One inconvenient aspect of electric-car ownership at present is the need to set up multiple accounts, cards, and fobs to access different public-charging networks.
However, two carmakers are working to simplify public charging for the owners of their battery-electric cars.
BMW is set to roll out its ChargeNow program with the launch of the 2014 i3 in just a few weeks, while Nissan plans to make Leaf drivers' lives less complicated with its EZ Charge card.
While they attack the same problem, BMW and Nissan have created somewhat different solutions--with Nissan's offering easier access to a larger group of charging stations.
2014 BMW i3
BMW: One network, multiple services
BMW announced its ChargeNow program first, but it won't become available until deliveries of the 2014 i3 electric car begin in May.
ChargeNow uses the ChargePoint network of public stations.
Each BMW i3 owner will get a ChargeNow card that is accepted at any of ChargePoint's public charging stations nationwide, including some that will be installed at BMW dealers in the coming months.
Drivers can find nearby stations and check availability through the i3's ConnectedDrive navigation feature, which considers level of charge, driving mode, and topography when determining which stations are closest.
But i3 drivers will still have to get additional cards or fobs to use stations on other networks.
Yet ChargeNow is just one of several electric-car mobility services BMW will offer with the i3.
As part of its 360º Electric suite of services, the company will also launch ParkNow LongTerm, which will set up i3 owners in certain markets--who can't charge at home or at work--with long-term parking spaces equipped with charging stations.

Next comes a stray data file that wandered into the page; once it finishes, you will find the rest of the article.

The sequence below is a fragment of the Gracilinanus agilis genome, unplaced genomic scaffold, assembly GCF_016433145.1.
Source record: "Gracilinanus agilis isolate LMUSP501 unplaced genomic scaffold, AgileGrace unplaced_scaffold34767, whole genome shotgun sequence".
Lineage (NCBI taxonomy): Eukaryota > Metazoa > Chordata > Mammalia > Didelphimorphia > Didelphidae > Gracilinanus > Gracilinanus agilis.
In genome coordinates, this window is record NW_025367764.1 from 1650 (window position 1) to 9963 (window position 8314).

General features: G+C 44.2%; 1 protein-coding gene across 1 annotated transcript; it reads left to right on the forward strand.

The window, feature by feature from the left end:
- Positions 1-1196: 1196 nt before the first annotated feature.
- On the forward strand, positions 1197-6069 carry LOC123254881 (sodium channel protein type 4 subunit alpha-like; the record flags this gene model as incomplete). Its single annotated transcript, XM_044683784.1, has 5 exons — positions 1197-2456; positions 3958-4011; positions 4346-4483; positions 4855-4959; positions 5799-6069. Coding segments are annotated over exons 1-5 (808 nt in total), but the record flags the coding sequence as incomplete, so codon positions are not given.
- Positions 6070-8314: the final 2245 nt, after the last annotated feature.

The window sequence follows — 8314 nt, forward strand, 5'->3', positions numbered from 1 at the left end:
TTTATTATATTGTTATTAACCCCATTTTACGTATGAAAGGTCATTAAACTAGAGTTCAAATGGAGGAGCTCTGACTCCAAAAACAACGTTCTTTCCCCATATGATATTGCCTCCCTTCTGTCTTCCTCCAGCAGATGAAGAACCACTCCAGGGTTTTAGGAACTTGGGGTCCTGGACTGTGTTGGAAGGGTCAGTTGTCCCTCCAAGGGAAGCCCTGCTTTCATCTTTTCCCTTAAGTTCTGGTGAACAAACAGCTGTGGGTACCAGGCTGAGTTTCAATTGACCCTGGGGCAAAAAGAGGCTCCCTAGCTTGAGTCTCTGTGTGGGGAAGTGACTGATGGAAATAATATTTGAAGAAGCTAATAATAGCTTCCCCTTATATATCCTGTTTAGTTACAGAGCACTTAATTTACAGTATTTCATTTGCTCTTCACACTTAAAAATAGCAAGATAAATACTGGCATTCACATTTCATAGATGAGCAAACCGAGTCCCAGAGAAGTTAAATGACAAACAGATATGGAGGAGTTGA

If all else fails, BMW will also arrange for an internal-combustion vehicle for long-distance trips under the Alternative Mobility Program.
2014 Nissan Leaf
Nissan: Charging on four networks, free for some
Nissan's charging program, on the other hand, expands the convenience of public charging by giving drivers access to more stations with one single card.
Announced last week at the 2014 New York Auto Show, the Nissan EZ Charge card gives drivers access to charging stations on four networks: Aerovironment, Blink (now operated by Car Charging), ChargePoint, and NRG eVgo.
The card will be launched July 1 in 10 markets where Nissan Leafs sell well, including: San Francisco; Seattle; Portland; San Diego; Nashville; Phoenix; Dallas-Fort Worth; Houston; and Washington, D.C.
Leaf drivers can find these stations using their cars' navigation system, but this requires a subscription to the Carwings telematics service.
Under its "No Charge To Charge" promotion, Nissan will also offer new Leaf buyers free public charging on the four networks for two years. Current Leaf owners can request the card, but they won't get the free charging.
Buyers who purchase a Leaf between April 1 and July 1 this year will be retroactively offered both the card and free charging.
Chevrolet Spark EV at CCS fast charging station in San Diego.
At least 15 additional markets will be added within a year, covering markets that comprise about four-fifths of Nissan's electric-car sales.
Leaf drivers have an additional bonus: They are more likely to be able to use one of more than 600 DC quick-charging station that use the CHAdeMO standard. Only a handful of stations now offer the i3's Combined Charging Standard (CCS), though the number is expected to grow over time.More stations: better
Ultimately, Nissan's all-access EZ Charge card provides more flexibility for drivers in applicable markets, because it allows them to access stations across multiple networks.
BMW's ChargeNow program limits drivers to one network--but ChargeNow isn't limited to specific markets, and it's just one piece of what BMW says will be a suite of services associated with buying its electric car.
We'll have to wait until i3 electric cars begin racking up real-world miles to get reports on those extra services, and how useful customers find them.
We'll also learn whether the one-network limitation for ChargeNow proves a limitation, or whether i3 drivers simply sign up separately for other networks--as electric-car drivers have been doing for three years now.